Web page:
The term COPD stands for chronic obstructive pulmonary disease, otherwise known as “heaves.” Other names for this disease include chronic obstructive lung disease, and lower airway inflammatory disease. This disease makes it difficult to expel the air from the lungs. Hence the “heave line” where the muscles hypertrophy from the extra effort to push the air out.
COPD is caused by a variety of allergic reactions. Hypersensitivity to dust and mold is one common cause. There appear to be two categories of affected horses. One group appears to be reacting to allergens within the barn and gets better when kept outside. Another group appears to be reacting to allergens in the pasture and gets better when kept inside. In the south many of these horses are allergic to Bahia grass.
The clinical signs include a chronic cough, a cloudy nasal discharge, and difficulty in expiring air. These horses usually take in air relatively well. Because COPD is primarily an allergic reaction without the presence of infection, there is generally no fever unless there is a secondary bacterial infection. Exercise intolerance, weight loss, and not eating are additional clinical signs. Sometimes these horses can get into trouble because they are so focused on breathing they will not take the time out from the effort of breathing to eat or drink.
The diagnosis of heaves is generally based on history and examination of the respiratory system. Sometimes other diagnostic tests, including a transtracheal washing, might be necessary to rule out other secondary problems. However, a bronchoalveolar lavage is preferred to a transtracheal wash for diagnosis of COPD. Allergy testing is another good aid in diagnosing the allergens.
The treatment of heaves involves altering the horse’s environment. If a horse is worse outside, then keep him inside, and vice versa. Often wetting of the hay or complete removal of hay from the diet is necessary, along with controlling the dust in the stall. Management changes are just as important as medical therapy. Medical therapy typically involves making sure there is no secondary bacterial infection. The main focus of therapy is to decrease the inflammation associated with the allergic reaction going on within the lungs. The drugs of choice for this are corticosteroids and/or bronchodilators. Steroids decrease inflammation and bronchodilators relieve respiratory distress by opening obstructed airways. During a severe crisis, the main problem is the constricted small airways within the lungs. Corticosteroids help the condition but suppress the immune system and can predispose to infection. Their use has also been associated with the development of founder or laminitis.
The drug clenbuterol or ventipulmin has been used for several years for treatment of COPD. It is a bronchodilator and it works well to allow the trapped air to leave the swollen bronchi. In severe cases clenbuterol and corticosteroids are used together.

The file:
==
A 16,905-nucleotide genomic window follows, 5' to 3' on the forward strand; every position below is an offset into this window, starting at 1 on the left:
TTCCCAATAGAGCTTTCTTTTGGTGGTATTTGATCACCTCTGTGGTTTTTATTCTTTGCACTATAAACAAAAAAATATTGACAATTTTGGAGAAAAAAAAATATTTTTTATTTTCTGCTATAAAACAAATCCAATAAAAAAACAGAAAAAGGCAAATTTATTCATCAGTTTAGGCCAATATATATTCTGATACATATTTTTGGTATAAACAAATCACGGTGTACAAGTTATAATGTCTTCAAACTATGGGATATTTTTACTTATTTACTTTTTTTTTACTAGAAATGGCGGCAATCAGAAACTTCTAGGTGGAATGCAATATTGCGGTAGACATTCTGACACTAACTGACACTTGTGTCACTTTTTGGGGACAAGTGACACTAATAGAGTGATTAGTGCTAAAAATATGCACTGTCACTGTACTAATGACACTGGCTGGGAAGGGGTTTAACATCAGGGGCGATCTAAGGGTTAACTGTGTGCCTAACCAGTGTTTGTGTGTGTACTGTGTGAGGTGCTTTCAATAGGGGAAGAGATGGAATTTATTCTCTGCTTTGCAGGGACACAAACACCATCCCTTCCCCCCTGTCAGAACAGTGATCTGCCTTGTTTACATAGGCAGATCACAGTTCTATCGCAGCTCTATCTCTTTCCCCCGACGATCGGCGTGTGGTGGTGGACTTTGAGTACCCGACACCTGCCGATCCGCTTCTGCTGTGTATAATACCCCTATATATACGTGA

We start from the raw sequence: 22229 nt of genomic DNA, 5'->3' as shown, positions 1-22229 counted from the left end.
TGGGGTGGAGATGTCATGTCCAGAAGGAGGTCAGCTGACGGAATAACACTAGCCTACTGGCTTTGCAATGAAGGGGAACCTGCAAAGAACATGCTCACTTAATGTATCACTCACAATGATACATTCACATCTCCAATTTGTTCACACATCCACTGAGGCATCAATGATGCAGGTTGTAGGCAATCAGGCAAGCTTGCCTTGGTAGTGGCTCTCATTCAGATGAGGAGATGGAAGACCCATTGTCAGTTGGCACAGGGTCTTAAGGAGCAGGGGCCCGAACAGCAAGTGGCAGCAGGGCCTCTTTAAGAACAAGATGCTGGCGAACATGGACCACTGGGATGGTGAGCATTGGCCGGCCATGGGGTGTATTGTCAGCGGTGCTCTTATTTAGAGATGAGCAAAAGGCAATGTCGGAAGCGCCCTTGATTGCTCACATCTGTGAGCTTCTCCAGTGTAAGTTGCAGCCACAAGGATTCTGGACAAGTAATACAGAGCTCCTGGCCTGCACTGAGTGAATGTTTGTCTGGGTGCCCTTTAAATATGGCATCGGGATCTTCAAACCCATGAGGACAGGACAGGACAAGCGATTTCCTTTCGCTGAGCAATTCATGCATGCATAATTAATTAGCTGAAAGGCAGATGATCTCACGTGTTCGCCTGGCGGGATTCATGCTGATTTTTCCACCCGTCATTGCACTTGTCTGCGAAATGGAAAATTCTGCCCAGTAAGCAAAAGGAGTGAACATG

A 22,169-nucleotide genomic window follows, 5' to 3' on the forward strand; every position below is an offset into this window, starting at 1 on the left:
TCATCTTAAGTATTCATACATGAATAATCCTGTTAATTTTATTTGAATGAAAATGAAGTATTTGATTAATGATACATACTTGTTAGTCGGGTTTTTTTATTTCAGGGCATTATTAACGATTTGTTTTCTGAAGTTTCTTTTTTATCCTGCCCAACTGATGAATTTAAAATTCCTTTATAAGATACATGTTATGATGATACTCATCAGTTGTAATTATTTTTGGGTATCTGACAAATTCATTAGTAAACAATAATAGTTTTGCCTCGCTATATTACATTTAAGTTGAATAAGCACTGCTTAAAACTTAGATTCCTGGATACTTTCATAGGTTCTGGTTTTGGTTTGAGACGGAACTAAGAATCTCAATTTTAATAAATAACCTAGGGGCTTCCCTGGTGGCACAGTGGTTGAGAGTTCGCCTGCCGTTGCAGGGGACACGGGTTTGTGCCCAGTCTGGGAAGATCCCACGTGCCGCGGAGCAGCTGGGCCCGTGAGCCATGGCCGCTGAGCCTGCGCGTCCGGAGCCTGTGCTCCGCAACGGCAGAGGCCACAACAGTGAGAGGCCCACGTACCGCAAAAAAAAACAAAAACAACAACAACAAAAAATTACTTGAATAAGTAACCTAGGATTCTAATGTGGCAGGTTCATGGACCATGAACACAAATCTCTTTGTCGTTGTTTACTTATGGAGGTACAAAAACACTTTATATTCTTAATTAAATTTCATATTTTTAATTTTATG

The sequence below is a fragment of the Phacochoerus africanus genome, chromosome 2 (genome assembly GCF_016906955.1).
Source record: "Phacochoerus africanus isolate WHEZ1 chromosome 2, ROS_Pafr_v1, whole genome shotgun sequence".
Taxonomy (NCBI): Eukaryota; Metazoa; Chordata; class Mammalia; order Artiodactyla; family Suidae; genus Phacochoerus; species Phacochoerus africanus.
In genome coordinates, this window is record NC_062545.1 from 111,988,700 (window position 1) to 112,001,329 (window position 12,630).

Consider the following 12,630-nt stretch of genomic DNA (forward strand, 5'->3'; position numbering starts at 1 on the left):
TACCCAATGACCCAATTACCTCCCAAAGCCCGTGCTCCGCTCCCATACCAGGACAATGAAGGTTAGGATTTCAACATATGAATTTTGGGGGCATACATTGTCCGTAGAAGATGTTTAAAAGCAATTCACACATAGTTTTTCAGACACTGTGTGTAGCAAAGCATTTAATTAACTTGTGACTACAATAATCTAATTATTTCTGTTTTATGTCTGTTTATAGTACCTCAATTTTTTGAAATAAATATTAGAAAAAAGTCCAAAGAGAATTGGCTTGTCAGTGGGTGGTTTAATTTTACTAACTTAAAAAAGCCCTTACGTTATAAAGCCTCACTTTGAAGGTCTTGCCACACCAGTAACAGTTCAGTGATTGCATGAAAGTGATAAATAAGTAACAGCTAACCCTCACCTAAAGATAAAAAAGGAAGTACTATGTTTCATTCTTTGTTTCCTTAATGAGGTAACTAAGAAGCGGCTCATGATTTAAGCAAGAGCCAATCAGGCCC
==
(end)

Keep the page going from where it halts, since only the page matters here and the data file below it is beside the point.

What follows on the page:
Exercised-induced pulmonary hemorrhage is a disease of athletic horses in which there is hemorrhage originating from within the lungs caused by the small capillaries breaking due to the high blood pressure resulting from exercise. The hemorrhage can be subtle enough to be seen only by microscope evaluation of a bronchial aspirate or volumous enough to be observed pouring from the nostrils.
Some additional clinical signs include exercise intolerance, respiratory distress, coughing, and excessive swallowing. The diagnosis is generally made by evaluation with the endoscope after exercise.
Treatment of EIPH involves ruling out the presence of infection. The diuretic drug Salix or furosemide is used to combat EIPH by lowering the capillary blood pressure in the lungs. Rest after an EIPH episode is an important part of treatment.
A healthy respiratory system is complex and vital to the life and athletic ability of the horse. Prevention is the best medicine. When a respiratory ailment does occur, quick and accurate veterinary diagnosis is paramount to a good outcome. Waiting to see what happens may cause you to see your best friend, athletic partner or even a new foal. In the case of the respiratory system distress, evaluating the problem sooner is better.
About Steve Fisch, DVM
Dr. Steve Fisch lives in Tallahassee, Fla., and is a 1982 graduate of the University of Georgia College of Veterinary Medicine. Dr. Fisch is one of the veterinarians at AVS Equine Hospital, which is a full service equine hospital specializing in lameness, surgery and reproduction. Their website is www.avsequinehospital.com.